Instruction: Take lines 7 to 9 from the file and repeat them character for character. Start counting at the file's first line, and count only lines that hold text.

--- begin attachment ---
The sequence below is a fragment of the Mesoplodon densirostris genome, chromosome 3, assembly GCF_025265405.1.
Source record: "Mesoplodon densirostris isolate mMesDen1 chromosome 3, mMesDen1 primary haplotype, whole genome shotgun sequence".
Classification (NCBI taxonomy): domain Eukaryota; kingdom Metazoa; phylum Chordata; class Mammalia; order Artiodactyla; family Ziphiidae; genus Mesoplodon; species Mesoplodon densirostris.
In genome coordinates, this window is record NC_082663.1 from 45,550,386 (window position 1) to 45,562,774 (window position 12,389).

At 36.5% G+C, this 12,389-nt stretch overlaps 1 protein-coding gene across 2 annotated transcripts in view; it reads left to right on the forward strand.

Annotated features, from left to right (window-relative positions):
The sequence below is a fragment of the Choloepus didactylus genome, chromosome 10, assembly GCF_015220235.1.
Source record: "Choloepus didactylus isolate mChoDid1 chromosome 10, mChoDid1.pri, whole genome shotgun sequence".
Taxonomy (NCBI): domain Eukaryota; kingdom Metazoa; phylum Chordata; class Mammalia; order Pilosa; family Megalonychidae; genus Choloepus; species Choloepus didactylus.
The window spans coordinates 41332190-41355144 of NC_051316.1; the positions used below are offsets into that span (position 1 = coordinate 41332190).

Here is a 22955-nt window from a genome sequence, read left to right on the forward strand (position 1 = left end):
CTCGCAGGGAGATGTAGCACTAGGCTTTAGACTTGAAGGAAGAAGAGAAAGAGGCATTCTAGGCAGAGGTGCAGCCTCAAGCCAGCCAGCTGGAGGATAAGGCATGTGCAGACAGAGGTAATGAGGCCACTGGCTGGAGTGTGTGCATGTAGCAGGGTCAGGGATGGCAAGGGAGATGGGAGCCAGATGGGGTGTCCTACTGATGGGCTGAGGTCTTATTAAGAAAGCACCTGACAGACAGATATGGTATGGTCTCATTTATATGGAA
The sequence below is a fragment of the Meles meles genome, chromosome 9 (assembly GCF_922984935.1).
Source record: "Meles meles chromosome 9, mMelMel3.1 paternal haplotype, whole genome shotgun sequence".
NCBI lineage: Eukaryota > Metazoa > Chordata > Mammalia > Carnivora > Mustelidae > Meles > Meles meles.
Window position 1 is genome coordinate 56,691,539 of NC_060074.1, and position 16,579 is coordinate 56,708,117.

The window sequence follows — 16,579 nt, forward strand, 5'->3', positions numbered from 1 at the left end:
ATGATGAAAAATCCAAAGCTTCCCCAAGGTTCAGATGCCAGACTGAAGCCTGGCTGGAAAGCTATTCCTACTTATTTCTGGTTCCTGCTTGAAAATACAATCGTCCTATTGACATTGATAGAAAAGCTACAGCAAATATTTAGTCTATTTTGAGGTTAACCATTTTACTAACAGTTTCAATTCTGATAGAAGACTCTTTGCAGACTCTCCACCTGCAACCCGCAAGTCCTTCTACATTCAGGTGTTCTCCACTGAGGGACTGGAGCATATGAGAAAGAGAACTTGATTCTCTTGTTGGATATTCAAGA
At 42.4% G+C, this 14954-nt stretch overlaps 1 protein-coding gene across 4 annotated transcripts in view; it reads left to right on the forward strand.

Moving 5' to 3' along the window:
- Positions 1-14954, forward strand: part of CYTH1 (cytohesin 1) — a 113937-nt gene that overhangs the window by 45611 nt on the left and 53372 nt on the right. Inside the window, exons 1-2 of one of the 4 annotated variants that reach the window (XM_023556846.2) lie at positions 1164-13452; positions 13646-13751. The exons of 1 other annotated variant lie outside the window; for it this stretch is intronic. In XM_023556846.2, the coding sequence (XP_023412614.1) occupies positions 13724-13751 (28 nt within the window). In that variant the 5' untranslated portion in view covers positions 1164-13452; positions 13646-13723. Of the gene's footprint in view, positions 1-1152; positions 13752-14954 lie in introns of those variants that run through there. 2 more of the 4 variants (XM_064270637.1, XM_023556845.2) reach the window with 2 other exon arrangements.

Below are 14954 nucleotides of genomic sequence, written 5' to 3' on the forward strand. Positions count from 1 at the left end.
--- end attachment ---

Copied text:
The sequence below is a fragment of the Choloepus didactylus genome, chromosome 10, assembly GCF_015220235.1.
Source record: "Choloepus didactylus isolate mChoDid1 chromosome 10, mChoDid1.pri, whole genome shotgun sequence".
Taxonomy (NCBI): domain Eukaryota; kingdom Metazoa; phylum Chordata; class Mammalia; order Pilosa; family Megalonychidae; genus Choloepus; species Choloepus didactylus.